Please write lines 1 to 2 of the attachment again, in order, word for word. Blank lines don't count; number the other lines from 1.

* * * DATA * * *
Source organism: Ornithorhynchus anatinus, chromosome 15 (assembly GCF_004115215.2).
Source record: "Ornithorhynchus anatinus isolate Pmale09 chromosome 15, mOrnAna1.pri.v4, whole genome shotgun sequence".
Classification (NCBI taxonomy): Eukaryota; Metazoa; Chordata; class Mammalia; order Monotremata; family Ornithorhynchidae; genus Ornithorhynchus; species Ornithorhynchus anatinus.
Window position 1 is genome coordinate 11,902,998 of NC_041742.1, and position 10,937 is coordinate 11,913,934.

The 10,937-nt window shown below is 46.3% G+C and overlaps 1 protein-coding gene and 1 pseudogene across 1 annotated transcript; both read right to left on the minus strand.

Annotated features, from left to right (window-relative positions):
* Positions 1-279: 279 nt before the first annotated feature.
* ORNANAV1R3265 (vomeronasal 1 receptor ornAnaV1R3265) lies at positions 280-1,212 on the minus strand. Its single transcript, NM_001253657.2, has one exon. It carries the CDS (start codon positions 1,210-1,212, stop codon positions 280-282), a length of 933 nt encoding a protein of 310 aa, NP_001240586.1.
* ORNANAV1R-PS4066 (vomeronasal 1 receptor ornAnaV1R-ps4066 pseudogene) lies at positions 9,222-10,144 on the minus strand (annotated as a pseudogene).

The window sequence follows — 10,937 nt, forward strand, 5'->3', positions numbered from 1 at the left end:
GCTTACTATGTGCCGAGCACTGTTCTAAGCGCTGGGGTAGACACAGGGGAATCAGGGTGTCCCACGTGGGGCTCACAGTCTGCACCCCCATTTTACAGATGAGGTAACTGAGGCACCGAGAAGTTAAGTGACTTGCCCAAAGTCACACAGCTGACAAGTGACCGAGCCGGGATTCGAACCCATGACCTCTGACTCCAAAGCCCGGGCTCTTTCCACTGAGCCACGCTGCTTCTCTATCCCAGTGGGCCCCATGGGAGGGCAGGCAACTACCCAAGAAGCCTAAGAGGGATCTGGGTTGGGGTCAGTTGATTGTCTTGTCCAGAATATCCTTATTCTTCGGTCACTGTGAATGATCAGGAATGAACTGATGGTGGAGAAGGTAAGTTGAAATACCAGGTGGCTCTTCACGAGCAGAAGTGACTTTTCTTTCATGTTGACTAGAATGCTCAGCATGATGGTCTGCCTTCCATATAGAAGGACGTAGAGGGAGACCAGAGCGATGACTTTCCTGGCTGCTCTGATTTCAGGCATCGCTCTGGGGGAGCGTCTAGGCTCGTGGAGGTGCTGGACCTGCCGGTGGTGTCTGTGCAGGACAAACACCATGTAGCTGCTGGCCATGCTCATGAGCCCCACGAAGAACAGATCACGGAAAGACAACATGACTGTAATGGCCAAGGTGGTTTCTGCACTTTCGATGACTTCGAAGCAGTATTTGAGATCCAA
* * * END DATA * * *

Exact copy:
Source organism: Ornithorhynchus anatinus, chromosome 15 (assembly GCF_004115215.2).
Source record: "Ornithorhynchus anatinus isolate Pmale09 chromosome 15, mOrnAna1.pri.v4, whole genome shotgun sequence".